Etiquette of Turkish Solon was"Quite Amusing"
All Arose When a Member Entered the Chamber
At the commencement of the new era, either by accident or design, a custom arose that when any member of the house entered all those who were present rose from their seats and made their salaam to the newcomer. Even if a member was addressing the house, a breach in the speech was considered preferable to a breach of courtesy, consequently the orator paused, and the civilities complied with, proceedings resumed.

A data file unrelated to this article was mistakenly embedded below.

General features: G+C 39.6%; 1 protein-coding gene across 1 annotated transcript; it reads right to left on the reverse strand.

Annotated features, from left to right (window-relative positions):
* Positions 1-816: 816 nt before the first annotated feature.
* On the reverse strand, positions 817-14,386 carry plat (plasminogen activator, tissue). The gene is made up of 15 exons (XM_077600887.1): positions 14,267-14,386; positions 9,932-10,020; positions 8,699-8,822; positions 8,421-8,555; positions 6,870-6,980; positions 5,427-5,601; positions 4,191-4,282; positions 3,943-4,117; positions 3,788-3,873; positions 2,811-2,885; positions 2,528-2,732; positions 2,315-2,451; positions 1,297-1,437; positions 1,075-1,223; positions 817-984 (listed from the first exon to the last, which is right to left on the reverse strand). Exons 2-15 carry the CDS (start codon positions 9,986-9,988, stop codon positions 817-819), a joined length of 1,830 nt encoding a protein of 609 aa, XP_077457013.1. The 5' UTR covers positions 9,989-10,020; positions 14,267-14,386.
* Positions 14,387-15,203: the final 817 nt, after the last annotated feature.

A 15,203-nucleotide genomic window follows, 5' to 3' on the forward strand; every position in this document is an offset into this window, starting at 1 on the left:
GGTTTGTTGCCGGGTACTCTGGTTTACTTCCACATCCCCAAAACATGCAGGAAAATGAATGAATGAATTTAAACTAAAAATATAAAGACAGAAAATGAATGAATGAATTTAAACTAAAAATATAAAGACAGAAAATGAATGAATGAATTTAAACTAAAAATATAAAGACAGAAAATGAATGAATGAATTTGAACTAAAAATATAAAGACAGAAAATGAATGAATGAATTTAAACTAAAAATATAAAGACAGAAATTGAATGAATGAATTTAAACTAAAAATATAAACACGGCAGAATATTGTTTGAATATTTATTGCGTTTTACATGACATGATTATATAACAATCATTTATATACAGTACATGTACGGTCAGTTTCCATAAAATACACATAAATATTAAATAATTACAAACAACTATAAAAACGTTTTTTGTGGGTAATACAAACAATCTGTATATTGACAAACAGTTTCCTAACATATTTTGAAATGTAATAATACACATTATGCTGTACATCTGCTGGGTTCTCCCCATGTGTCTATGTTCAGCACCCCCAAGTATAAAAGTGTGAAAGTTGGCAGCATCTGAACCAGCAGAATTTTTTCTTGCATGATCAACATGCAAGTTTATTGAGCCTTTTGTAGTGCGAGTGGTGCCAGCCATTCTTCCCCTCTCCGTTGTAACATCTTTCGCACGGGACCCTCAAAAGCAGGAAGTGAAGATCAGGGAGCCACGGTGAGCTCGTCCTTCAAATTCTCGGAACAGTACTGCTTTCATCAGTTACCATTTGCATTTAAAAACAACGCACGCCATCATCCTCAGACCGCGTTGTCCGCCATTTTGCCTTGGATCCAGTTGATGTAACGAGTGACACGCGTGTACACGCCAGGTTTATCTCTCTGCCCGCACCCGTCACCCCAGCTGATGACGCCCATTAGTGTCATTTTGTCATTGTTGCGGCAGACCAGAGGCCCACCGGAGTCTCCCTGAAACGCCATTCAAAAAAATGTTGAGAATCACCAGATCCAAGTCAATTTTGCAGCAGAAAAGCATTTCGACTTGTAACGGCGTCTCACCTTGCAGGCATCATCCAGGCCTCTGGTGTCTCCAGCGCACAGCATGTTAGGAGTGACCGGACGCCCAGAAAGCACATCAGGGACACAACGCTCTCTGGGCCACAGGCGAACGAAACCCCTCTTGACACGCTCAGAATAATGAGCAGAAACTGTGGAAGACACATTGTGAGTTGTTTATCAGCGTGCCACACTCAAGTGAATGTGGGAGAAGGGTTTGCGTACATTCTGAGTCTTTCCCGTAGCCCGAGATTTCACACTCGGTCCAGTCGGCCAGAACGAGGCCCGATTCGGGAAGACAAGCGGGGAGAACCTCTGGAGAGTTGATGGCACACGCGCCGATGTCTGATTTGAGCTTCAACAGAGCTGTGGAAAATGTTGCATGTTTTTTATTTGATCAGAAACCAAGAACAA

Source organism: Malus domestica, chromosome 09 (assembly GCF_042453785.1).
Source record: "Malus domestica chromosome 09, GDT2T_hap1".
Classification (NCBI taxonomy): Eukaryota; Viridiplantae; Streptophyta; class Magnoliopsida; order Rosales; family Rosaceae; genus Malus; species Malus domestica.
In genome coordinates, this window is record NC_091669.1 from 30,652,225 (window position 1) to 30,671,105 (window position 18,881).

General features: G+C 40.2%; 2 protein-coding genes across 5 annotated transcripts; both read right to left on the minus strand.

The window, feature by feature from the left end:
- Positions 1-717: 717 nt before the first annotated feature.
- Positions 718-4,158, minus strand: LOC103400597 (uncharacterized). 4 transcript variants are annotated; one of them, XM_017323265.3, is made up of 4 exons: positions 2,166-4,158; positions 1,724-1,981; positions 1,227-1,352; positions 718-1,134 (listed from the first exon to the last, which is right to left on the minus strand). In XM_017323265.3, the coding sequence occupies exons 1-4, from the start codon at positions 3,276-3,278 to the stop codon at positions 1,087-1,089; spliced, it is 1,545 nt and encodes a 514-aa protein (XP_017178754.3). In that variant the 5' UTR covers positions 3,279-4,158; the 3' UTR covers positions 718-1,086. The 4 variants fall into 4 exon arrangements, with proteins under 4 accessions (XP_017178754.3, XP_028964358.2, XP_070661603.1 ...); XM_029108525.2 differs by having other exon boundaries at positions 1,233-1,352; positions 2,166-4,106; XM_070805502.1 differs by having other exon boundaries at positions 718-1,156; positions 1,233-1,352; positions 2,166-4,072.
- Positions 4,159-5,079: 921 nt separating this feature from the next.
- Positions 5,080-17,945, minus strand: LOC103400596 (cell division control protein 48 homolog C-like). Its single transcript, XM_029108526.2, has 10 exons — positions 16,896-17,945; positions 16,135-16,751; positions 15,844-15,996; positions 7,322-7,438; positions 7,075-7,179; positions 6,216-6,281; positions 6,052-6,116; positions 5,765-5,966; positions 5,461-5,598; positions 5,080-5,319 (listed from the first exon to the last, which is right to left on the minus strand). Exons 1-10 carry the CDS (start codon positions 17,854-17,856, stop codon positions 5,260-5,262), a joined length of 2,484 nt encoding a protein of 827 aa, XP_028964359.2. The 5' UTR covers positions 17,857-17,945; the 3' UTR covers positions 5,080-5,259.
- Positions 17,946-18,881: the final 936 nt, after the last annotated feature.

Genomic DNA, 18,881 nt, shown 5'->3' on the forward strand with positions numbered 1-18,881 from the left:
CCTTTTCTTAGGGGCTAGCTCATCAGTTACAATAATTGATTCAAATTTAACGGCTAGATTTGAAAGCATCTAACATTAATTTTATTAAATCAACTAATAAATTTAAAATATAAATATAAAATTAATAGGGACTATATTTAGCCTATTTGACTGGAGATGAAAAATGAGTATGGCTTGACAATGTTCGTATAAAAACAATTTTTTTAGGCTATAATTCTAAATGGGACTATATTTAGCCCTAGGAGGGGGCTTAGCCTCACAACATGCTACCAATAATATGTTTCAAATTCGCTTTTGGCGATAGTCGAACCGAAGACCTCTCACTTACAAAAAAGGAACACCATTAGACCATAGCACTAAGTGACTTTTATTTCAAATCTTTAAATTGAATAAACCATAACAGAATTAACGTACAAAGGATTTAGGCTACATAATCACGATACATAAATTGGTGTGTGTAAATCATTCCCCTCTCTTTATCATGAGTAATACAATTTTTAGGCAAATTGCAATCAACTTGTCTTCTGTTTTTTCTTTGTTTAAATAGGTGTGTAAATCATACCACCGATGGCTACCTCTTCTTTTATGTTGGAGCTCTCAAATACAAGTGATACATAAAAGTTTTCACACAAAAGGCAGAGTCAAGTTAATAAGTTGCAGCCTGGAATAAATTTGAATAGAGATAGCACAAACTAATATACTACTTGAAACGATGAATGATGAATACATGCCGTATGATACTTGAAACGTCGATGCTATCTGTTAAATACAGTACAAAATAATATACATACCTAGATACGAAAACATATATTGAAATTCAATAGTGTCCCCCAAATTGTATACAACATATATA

|The amenities proved themselves a nuisance, Grand Vizier, Ahmed Mukhtar Pasha, took the matter in hand, with the result that the house agreed that these courtesies should only be observed before the house was in session.|
As the members drop in now, all in their seats rise and exchange compliments with the late comer, but as soon as business begins the belated one, metaphorically, like Longfellow's Arab, "folds his tent and silently steals" away into his seat. – From The San Francisco Call, 1911
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